If it’s a dull rainy day and you’re home alone, bored and anxious, somewhere in the far reaches of basic cable you can probably find one more screening of that 1962 movie The Music Man – standard daytime filler for those guys. And it’s quite pleasant – small town America long, long ago – and Iowa no less – with a wonderful score and lots of singing and dancing. It’s kind of the ultimate in all-American nostalgia. Yes, that Seventy-Six Trombones song can get really irritating, but the barbershop quartet stuff is handled by the amazing Buffalo Bills – their Lida Rose is stunning. And a very young Ron Howard gets to sing that song about Gary, Indiana. Howard was eight at the time, and thus not very good at it, but damn, he was cute. And it almost made you want to sit on a porch in Gary in the summertime and sip lemonade, watching the sun-dappled tree-lined street and nodding to the neighbors. This was America as it was supposed to be, and as it once had been – maybe.
But Gary is a gritty steel town next door to Chicago – more dark satanic mills than sun-dappled tree-lined streets. Think Pittsburgh in the late forties, without the charm. And now it’s one of the rustiest cities in the dead Rust Belt. It was never very nice, and now it’s pretty much a ghost town. It’s a smaller version of Detroit. Nostalgia was never very appropriate. Now it’s absurd.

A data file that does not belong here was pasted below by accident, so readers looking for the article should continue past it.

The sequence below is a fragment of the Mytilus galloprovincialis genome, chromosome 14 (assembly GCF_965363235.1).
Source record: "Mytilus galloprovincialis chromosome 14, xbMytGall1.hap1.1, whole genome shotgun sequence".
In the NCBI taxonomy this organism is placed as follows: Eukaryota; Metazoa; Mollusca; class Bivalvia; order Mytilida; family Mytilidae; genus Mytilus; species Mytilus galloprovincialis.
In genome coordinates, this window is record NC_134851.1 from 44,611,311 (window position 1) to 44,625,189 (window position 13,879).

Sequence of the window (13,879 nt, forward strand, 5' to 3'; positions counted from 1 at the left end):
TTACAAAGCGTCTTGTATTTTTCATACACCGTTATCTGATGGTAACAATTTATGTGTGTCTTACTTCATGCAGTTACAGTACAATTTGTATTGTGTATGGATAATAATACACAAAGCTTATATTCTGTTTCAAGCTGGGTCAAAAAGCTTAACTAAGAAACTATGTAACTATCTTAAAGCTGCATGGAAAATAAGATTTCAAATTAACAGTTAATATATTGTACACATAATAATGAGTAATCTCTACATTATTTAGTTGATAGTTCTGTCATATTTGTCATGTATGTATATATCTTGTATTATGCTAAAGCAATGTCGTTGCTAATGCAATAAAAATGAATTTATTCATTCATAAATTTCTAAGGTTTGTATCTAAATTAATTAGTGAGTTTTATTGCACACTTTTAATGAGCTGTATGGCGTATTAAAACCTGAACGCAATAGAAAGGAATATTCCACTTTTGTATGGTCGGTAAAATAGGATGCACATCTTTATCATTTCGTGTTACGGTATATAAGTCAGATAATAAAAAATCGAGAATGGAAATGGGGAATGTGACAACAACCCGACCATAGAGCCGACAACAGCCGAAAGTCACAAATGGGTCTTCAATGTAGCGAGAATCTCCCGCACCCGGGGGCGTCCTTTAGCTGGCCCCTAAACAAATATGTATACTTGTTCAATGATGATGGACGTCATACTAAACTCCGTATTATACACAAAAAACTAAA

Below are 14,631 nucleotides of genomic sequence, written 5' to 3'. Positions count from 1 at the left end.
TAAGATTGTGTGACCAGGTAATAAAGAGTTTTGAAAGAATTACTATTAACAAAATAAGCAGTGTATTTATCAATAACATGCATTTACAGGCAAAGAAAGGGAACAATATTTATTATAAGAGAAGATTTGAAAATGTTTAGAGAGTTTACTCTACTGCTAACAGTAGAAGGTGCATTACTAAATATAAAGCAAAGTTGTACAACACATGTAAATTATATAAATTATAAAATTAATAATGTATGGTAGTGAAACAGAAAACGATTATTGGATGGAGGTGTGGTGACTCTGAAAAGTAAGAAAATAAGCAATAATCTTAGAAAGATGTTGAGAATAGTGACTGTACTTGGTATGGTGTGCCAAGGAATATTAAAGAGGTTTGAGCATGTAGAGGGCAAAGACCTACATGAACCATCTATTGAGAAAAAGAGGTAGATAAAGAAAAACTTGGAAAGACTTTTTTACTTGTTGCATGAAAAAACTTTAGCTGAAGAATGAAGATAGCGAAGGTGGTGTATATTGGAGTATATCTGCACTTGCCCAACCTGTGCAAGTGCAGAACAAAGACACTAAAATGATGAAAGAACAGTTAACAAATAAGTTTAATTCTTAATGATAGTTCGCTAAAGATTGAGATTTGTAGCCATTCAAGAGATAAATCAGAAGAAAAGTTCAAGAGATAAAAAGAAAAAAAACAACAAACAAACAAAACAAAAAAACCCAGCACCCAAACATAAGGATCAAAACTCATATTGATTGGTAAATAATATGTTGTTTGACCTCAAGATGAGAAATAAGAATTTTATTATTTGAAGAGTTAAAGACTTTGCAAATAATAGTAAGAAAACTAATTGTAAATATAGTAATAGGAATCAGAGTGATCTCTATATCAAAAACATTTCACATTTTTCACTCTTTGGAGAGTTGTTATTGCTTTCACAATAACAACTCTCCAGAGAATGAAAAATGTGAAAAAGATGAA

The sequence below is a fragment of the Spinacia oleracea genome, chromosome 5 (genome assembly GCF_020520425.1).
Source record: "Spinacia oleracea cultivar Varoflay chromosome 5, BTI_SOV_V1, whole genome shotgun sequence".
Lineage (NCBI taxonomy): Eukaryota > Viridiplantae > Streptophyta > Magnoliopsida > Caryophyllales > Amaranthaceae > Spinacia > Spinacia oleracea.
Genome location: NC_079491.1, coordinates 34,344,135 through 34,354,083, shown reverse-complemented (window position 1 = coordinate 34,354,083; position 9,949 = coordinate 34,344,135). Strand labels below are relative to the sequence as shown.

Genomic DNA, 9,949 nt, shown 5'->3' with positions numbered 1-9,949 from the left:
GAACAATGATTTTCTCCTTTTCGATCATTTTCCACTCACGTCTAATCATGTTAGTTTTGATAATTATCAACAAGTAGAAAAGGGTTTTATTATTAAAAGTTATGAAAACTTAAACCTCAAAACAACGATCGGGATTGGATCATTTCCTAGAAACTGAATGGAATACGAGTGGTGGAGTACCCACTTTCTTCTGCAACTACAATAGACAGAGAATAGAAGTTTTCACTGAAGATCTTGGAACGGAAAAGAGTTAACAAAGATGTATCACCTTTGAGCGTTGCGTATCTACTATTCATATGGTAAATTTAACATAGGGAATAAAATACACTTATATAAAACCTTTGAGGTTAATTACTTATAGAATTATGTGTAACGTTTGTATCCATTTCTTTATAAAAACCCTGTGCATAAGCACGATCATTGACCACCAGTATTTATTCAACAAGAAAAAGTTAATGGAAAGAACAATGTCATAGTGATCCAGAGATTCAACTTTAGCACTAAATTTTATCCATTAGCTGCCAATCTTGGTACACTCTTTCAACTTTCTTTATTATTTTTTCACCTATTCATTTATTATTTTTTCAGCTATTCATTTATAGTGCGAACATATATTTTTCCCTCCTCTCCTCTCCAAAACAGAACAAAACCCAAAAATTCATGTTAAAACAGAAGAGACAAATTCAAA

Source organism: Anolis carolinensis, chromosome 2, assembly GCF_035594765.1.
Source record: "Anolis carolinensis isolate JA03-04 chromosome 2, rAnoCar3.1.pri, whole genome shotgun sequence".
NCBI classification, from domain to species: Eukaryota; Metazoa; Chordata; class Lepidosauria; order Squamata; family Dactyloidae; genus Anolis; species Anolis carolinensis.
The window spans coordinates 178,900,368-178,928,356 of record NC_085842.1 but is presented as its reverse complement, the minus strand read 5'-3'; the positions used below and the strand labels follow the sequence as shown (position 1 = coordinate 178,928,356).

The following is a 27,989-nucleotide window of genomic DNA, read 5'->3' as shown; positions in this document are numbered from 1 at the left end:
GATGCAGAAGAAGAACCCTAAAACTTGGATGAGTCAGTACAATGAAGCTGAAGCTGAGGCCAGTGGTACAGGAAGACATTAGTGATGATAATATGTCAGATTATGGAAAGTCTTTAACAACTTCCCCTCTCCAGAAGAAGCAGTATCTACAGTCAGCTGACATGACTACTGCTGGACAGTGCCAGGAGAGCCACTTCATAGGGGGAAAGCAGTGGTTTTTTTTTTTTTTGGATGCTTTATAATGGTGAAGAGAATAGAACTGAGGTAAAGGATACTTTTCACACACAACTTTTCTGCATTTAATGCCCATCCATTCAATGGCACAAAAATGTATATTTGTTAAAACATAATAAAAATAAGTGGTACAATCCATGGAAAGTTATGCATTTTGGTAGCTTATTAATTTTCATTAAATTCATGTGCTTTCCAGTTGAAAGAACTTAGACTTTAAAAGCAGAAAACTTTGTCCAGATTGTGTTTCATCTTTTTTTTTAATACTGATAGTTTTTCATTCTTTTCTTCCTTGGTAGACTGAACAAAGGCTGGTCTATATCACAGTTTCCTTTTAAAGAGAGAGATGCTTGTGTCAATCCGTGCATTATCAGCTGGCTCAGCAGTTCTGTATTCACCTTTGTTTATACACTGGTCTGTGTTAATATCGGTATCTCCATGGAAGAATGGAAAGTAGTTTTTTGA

But then River City, Iowa – the setting of the Music Man movie – was a set in Burbank. That’s the same town square from To Kill a Mockingbird and the Back to the Future movies, now part of the Universal lot. Studio art directors pretty quickly figured out that all-American nostalgia is surprisingly uniform. That one set of façades on the back lot will do just fine almost all the time, no matter what the production – just change the street signs. And the studio accountants were fine with that. So nothing is quite what it seems, or everything is always just what it seems. The big marching band at the end of the movie was actually the USC Marching Band – like at the football games. But there’s no irony there. It all blends together in some sort of perfect America. No part of it is really real, but then no part of it is actually all that false – in any existential way – if you squint.